New York: A Yale University-led study may have solved one of the biggest mysteries in geology - why do tectonic plates beneath the Earth's surface sometimes move abruptly.
Traditionally, scientists believed that all tectonic plates are pulled by subducting slabs which result from the colder, top boundary layer of the Earth's rocky surface becoming heavy and sinking slowly into the deeper mantle.
Yet that process does not account for sudden plate shifts.
Such abrupt movement requires that slabs detach from their plates but doing this quickly is difficult since the slabs should be too cold and stiff to detach.
According to the Yale study, there are additional factors at work.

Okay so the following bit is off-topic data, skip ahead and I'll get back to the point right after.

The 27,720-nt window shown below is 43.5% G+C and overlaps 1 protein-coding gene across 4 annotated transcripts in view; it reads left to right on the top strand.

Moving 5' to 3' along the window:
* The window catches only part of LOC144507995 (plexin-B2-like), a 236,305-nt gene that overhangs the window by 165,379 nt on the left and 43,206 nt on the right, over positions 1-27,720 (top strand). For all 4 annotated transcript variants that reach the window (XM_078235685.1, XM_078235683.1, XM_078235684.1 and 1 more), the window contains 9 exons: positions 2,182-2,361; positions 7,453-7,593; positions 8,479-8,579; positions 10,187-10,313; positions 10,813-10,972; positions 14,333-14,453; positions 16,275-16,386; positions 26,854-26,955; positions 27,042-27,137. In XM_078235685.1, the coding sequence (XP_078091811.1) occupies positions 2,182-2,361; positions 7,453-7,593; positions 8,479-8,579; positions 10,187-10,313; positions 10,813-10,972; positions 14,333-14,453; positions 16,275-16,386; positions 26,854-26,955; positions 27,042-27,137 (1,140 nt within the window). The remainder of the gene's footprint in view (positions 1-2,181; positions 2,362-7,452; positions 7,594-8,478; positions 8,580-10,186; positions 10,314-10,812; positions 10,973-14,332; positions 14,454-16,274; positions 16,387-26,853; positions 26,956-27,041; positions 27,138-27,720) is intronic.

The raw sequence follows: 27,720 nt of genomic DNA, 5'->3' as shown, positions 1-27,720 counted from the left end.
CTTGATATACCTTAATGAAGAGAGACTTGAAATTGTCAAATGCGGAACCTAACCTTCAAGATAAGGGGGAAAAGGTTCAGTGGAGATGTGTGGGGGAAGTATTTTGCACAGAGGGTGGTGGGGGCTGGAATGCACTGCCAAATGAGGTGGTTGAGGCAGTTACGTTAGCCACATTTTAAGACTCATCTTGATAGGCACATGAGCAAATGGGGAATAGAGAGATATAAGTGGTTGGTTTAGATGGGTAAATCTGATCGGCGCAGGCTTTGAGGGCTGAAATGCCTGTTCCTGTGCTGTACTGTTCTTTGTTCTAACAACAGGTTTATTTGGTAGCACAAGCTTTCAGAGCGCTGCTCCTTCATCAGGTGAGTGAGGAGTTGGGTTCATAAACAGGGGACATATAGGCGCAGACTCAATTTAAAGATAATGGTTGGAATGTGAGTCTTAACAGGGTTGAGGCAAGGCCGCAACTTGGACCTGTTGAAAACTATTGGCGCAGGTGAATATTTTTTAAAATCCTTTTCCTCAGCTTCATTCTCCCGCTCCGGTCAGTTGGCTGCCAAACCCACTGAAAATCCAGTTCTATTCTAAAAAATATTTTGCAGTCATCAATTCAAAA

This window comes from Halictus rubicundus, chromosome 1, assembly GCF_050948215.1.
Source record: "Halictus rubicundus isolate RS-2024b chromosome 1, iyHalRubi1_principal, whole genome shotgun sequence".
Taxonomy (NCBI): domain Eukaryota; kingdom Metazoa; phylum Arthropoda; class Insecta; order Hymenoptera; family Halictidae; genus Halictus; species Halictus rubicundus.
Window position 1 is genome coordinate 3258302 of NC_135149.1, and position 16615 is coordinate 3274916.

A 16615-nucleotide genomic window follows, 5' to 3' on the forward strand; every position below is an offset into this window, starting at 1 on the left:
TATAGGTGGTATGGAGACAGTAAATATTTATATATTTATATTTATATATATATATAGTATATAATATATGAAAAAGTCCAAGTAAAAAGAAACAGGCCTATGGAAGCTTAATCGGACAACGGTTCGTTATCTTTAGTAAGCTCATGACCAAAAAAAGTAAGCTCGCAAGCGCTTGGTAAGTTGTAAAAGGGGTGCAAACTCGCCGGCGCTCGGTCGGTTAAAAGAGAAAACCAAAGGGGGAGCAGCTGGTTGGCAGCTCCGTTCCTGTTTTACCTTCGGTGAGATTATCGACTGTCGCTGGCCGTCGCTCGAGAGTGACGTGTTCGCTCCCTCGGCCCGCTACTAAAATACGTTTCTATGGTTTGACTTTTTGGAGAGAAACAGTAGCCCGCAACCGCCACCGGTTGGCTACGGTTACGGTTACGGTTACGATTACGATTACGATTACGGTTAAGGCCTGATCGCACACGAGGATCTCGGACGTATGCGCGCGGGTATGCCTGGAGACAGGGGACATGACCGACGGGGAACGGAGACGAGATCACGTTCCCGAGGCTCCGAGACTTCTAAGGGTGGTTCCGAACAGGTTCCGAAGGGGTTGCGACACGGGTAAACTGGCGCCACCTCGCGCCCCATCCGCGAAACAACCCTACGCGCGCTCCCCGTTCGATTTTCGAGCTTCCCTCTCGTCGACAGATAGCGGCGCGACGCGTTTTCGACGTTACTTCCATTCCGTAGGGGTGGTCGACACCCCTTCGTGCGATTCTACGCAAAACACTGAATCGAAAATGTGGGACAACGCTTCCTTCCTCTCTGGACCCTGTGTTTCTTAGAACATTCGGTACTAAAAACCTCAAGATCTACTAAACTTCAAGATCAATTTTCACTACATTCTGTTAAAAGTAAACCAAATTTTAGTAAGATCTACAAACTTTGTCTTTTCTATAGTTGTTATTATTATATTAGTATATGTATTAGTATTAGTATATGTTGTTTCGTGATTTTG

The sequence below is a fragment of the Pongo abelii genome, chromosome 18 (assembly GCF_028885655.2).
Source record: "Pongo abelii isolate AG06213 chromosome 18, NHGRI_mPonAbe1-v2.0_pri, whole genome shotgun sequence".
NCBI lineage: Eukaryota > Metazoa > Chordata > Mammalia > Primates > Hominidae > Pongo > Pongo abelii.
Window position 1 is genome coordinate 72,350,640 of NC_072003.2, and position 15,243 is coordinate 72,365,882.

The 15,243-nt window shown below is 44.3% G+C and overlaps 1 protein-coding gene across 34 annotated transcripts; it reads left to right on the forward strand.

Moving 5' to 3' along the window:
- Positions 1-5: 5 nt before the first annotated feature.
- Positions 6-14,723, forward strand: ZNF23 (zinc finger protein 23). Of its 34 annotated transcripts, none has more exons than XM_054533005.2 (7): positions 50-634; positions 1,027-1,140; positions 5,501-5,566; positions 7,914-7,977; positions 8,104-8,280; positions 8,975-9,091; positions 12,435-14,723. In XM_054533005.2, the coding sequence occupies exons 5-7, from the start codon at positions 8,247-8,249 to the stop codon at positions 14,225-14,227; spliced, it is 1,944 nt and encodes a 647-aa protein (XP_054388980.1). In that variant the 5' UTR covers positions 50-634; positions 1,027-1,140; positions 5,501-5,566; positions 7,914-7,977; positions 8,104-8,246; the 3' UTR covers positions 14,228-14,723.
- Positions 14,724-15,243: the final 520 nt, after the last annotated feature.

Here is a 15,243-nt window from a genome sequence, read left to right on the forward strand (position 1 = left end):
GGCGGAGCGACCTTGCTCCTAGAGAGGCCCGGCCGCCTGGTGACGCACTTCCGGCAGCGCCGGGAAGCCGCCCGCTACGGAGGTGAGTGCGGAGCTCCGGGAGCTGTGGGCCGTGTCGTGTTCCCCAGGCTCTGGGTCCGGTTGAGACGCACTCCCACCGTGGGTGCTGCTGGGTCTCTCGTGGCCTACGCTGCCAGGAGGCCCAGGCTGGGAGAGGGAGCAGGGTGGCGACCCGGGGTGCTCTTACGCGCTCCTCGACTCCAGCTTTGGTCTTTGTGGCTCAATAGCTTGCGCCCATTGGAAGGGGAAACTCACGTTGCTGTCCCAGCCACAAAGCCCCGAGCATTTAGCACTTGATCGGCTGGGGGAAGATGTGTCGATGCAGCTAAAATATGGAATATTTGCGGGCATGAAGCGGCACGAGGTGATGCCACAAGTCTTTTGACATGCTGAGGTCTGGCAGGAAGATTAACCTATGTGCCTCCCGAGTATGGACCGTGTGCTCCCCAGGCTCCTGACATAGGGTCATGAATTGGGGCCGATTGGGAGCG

Thick crust from continents or oceanic plateaux is swept into the subduction zone, plugging it up and prompting the slab to break off.
The detachment process is then accelerated when mineral grains in the necking slab start to shrink, causing the slab to weaken rapidly.
The result is tectonic plates that abruptly shift horizontally or continents suddenly bobbing up.
“Understanding this helps us understand how the tectonic plates change through the Earth's history. It adds to our knowledge of the evolution of our planet, including its climate and biosphere,” said Yale geophysicist David Bercovici.
The study was published in the journal Proceedings of the National Academy of Sciences.